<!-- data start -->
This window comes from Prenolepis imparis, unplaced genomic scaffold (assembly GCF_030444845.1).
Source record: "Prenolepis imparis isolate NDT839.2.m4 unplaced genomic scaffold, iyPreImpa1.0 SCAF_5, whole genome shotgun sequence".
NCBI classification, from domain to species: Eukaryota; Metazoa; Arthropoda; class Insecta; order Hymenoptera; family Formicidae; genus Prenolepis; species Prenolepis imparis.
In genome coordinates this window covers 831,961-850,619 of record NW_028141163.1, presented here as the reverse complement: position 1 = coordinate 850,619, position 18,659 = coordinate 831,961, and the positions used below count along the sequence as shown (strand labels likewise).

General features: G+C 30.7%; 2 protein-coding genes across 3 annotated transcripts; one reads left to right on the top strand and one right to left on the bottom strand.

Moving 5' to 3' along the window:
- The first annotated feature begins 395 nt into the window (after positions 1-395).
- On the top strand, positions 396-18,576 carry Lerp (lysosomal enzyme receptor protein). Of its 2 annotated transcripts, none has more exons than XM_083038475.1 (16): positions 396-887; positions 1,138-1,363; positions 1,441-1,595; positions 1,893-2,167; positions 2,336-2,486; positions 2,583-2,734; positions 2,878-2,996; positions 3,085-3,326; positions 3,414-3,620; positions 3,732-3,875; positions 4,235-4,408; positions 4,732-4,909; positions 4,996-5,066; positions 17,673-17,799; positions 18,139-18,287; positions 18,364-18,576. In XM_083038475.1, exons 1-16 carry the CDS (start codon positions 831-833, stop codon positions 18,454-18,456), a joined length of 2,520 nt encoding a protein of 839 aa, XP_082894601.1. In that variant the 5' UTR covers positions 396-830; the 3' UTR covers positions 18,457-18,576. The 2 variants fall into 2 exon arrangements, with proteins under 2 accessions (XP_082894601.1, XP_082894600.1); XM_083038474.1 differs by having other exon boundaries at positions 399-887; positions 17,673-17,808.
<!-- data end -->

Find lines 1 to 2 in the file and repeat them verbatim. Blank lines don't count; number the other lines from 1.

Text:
This window comes from Prenolepis imparis, unplaced genomic scaffold (assembly GCF_030444845.1).
Source record: "Prenolepis imparis isolate NDT839.2.m4 unplaced genomic scaffold, iyPreImpa1.0 SCAF_5, whole genome shotgun sequence".